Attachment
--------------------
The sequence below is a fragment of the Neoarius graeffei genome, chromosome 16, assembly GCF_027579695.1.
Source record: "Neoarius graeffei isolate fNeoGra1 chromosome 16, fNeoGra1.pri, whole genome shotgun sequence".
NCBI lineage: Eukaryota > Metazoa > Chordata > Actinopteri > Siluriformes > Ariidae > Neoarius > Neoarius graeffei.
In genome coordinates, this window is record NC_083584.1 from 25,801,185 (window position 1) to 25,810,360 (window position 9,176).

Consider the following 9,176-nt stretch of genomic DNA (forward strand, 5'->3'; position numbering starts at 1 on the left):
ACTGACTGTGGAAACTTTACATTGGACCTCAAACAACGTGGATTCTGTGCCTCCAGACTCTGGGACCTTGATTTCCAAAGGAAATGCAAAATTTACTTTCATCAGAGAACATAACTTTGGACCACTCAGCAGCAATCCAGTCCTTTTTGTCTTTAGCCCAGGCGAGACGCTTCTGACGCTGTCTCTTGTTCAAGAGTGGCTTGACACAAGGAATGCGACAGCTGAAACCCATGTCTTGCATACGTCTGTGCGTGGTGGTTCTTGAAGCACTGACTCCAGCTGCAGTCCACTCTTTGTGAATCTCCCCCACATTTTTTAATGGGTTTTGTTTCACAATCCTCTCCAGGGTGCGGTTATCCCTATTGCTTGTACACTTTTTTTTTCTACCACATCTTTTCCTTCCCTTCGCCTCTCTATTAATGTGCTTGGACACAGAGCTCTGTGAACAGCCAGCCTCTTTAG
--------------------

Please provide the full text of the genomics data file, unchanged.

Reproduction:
The sequence below is a fragment of the Neoarius graeffei genome, chromosome 16, assembly GCF_027579695.1.
Source record: "Neoarius graeffei isolate fNeoGra1 chromosome 16, fNeoGra1.pri, whole genome shotgun sequence".
NCBI lineage: Eukaryota > Metazoa > Chordata > Actinopteri > Siluriformes > Ariidae > Neoarius > Neoarius graeffei.
In genome coordinates, this window is record NC_083584.1 from 25,801,185 (window position 1) to 25,810,360 (window position 9,176).

Consider the following 9,176-nt stretch of genomic DNA (forward strand, 5'->3'; position numbering starts at 1 on the left):
ACTGACTGTGGAAACTTTACATTGGACCTCAAACAACGTGGATTCTGTGCCTCCAGACTCTGGGACCTTGATTTCCAAAGGAAATGCAAAATTTACTTTCATCAGAGAACATAACTTTGGACCACTCAGCAGCAATCCAGTCCTTTTTGTCTTTAGCCCAGGCGAGACGCTTCTGACGCTGTCTCTTGTTCAAGAGTGGCTTGACACAAGGAATGCGACAGCTGAAACCCATGTCTTGCATACGTCTGTGCGTGGTGGTTCTTGAAGCACTGACTCCAGCTGCAGTCCACTCTTTGTGAATCTCCCCCACATTTTTTAATGGGTTTTGTTTCACAATCCTCTCCAGGGTGCGGTTATCCCTATTGCTTGTACACTTTTTTTTTCTACCACATCTTTTCCTTCCCTTCGCCTCTCTATTAATGTGCTTGGACACAGAGCTCTGTGAACAGCCAGCCTCTTTAG